“Like most straight men who grew up in the ’60s/’70s (especially Jamaican men), my dad had no qualms with making ignorant comments about gay guys when I was growing up. Because of that, I wasn’t open with my parents until I was 19.
I came out during the summer between my first and second years of uni. To be honest I’d expected the worst from my dad, and had my best friend sat in her car ready to whisk me away when I was inevitably disowned. But as soon as he was faced with his own son being gay, his views changed.
There were of course a couple of weeks of weirdness: awkward conversations, long silences at dinner, overly intrusive questions. What struck me most was my dad’s fear of me being targeted by both homophobes and racists – and sadly this has been the case.
But I left for uni a couple of weeks later with my dad being my biggest supporter, and we’re exceptionally close now. I think in my dad’s case there was a bit of a battle between taught ignorance and his instinct to love me – and luckily instinct won out.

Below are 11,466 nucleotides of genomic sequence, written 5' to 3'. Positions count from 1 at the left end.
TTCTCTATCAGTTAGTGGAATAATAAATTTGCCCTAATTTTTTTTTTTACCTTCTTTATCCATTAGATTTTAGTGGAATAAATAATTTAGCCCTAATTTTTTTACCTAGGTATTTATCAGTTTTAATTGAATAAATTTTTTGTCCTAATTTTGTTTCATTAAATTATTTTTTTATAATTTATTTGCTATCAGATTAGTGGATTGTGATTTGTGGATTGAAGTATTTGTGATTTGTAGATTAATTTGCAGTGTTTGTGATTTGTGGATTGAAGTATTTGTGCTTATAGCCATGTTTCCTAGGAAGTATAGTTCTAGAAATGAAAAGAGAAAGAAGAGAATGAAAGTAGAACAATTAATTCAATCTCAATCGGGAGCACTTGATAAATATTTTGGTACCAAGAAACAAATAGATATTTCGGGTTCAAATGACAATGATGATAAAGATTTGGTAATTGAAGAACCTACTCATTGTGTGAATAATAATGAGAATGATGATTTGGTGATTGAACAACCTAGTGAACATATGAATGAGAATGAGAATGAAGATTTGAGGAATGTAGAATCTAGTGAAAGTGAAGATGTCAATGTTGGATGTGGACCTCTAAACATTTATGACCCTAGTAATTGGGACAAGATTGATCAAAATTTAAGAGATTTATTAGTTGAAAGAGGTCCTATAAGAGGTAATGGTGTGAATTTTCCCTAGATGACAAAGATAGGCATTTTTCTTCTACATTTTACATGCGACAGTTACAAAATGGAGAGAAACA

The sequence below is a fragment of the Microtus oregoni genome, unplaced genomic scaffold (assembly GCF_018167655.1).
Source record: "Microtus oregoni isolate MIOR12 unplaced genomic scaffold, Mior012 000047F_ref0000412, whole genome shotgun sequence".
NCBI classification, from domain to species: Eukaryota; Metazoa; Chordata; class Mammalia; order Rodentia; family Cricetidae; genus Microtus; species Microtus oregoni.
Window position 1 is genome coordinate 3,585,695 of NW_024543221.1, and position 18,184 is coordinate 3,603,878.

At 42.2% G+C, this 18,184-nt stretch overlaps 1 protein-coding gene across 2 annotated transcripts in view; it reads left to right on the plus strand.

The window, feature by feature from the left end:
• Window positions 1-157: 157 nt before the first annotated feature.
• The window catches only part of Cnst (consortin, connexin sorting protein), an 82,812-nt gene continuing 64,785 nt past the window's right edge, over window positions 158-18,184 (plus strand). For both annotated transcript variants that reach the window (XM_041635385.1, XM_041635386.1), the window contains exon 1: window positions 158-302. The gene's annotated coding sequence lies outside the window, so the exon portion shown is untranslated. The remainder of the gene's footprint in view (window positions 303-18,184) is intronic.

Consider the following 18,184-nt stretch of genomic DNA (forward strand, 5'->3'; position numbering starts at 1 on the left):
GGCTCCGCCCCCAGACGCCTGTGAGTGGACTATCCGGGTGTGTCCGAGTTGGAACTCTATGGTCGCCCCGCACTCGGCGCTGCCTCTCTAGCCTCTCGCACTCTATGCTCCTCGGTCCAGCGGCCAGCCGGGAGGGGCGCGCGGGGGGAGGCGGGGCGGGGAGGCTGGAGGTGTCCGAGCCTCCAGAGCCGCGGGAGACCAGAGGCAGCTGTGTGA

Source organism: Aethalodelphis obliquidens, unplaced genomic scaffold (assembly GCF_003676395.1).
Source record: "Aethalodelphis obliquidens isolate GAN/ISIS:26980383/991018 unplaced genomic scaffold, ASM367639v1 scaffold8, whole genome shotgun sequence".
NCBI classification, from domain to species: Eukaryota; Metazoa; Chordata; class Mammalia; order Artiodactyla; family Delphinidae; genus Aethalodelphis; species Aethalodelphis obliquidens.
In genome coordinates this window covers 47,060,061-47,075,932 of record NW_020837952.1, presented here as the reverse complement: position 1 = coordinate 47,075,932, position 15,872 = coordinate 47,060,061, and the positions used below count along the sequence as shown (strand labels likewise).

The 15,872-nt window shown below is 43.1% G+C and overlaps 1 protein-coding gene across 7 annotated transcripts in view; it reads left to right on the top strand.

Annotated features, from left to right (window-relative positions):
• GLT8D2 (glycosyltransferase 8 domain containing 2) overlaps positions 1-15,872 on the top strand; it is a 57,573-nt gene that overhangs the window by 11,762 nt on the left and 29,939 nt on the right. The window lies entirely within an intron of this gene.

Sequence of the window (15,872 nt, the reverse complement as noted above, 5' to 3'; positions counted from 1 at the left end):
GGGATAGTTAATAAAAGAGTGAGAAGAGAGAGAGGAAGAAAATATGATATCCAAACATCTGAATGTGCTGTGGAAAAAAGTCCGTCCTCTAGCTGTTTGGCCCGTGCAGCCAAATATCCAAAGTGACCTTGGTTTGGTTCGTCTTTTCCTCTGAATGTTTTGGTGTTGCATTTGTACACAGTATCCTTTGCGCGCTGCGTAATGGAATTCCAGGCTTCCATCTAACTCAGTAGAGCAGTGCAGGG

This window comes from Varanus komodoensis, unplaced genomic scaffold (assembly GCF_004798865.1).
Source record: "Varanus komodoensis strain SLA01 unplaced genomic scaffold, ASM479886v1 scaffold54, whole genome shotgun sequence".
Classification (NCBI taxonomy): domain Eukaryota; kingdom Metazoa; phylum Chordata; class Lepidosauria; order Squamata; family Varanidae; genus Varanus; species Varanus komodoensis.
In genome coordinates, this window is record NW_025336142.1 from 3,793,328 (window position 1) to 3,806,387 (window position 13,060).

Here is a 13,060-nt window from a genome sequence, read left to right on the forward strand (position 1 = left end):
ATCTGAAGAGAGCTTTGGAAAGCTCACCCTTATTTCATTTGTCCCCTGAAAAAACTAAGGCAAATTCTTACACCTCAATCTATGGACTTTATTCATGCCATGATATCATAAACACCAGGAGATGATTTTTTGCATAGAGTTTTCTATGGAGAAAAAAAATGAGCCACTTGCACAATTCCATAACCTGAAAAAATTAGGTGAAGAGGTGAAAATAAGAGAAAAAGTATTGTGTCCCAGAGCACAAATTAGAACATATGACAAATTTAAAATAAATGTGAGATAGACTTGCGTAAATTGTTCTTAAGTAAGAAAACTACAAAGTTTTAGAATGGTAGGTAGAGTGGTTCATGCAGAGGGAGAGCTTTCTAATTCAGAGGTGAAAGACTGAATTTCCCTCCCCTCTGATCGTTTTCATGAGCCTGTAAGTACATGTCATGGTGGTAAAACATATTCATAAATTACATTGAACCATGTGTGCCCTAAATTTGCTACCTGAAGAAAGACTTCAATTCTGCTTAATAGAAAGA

The thing is, parents – especially fathers – need to make their homes a welcoming and loving place for LGBT people long before their kids come out. Yes both my parents were great, but I didn’t know they were going to be great. If I had, I wouldn’t have wasted all that energy trying to keep the closet door shut.”
“I got my bags, walked around the corner, and cried for about an hour on the street…”
“One weekend when I was about 17, I lied to my strict Christian African parents that I was at a church function for the weekend when I had actually got a train to Heaven in London with my best friend at the time. Somehow, details of clubs, venues, and names of who I had been spending my time with had been produced to my mother unbeknown to me and when I returned home, I found my bags packed by the front door and my mother in tears of rage.